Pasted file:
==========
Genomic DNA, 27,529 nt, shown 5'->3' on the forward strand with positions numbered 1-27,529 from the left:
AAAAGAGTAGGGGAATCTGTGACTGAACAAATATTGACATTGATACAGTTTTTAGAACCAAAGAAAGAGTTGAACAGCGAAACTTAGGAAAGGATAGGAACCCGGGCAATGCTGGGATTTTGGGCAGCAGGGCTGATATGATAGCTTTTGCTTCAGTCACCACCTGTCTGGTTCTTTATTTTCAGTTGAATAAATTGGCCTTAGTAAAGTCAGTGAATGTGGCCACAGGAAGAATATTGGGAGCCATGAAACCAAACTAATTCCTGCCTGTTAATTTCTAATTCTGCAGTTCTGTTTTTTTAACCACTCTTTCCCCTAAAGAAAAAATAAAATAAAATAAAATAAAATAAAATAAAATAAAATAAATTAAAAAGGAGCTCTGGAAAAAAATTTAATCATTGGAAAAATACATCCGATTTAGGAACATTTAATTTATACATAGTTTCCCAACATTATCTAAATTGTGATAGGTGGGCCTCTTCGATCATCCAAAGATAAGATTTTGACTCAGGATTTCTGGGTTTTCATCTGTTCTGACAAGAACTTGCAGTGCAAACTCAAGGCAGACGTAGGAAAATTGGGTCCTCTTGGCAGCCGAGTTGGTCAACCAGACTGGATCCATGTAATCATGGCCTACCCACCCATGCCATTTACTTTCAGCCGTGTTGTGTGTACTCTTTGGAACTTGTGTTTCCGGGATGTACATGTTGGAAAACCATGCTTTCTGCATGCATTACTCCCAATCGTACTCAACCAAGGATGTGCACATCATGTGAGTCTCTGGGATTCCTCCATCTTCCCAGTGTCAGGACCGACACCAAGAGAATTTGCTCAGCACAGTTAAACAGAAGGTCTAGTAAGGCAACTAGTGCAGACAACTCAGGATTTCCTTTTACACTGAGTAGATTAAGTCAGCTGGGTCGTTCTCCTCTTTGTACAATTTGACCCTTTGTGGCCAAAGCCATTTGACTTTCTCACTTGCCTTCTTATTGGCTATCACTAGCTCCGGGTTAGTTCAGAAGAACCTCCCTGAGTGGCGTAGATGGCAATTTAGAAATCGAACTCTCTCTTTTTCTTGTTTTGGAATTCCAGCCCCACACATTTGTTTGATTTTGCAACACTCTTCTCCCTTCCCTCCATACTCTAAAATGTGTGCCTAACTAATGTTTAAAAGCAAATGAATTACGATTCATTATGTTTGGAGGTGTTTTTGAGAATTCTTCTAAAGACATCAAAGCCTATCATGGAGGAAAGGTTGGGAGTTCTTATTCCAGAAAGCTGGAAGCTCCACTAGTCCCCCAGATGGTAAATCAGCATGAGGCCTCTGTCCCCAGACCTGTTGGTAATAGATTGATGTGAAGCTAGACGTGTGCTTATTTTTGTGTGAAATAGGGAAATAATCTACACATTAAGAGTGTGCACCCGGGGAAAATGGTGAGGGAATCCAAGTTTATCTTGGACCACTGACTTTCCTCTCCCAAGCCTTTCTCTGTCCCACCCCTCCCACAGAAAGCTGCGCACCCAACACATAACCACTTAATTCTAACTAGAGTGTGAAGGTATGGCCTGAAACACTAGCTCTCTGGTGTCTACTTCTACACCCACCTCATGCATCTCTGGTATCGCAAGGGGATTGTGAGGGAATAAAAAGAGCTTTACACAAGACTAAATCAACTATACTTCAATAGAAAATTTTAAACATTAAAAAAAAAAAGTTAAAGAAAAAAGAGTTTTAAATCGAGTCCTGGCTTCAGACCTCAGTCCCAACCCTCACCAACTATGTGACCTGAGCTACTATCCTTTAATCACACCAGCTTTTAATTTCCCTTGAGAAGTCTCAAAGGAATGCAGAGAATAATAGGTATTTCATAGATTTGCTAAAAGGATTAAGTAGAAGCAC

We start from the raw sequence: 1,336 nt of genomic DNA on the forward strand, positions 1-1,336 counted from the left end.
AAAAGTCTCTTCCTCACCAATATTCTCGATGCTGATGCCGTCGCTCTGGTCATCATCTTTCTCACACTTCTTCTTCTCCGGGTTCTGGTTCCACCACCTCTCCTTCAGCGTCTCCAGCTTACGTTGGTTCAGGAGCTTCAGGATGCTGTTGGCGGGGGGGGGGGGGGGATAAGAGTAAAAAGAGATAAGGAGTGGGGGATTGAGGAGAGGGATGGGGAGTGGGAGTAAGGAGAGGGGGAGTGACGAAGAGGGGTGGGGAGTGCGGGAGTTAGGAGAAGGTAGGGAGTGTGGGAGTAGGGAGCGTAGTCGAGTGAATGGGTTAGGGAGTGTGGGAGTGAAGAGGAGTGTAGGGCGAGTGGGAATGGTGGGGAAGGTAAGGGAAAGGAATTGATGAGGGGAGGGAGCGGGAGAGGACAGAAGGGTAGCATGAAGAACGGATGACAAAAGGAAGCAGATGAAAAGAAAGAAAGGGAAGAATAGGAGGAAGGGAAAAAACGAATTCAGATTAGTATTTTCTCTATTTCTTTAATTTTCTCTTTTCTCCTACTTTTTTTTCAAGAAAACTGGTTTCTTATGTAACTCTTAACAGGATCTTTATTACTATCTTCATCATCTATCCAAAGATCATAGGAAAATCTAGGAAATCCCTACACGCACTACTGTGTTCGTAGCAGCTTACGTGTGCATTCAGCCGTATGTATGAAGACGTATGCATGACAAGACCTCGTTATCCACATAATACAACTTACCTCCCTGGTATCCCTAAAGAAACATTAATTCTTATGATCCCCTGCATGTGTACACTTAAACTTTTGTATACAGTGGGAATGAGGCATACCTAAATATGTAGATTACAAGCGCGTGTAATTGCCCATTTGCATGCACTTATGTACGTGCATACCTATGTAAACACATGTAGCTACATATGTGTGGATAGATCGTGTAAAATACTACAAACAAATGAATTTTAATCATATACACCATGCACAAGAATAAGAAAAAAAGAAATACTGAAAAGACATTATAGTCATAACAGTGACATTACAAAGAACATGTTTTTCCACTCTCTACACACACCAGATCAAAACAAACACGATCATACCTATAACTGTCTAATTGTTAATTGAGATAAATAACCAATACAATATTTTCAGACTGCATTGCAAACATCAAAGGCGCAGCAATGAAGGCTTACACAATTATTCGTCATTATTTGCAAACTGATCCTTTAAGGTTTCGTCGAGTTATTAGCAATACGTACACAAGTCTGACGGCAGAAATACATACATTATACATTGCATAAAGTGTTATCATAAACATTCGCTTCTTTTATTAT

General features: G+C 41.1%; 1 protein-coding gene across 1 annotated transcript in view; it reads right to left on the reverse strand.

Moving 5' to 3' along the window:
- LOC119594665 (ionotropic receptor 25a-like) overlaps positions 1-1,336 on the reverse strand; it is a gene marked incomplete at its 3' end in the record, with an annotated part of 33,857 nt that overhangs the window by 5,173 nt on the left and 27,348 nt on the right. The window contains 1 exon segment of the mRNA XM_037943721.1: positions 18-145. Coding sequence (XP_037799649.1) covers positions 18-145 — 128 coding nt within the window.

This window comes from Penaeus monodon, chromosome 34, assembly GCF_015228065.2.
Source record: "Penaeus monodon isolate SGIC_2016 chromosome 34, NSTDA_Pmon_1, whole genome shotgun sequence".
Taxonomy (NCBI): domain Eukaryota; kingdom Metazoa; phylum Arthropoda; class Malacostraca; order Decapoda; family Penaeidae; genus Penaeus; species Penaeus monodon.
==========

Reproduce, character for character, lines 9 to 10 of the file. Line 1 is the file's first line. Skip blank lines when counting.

Source record: "Penaeus monodon isolate SGIC_2016 chromosome 34, NSTDA_Pmon_1, whole genome shotgun sequence".
Taxonomy (NCBI): domain Eukaryota; kingdom Metazoa; phylum Arthropoda; class Malacostraca; order Decapoda; family Penaeidae; genus Penaeus; species Penaeus monodon.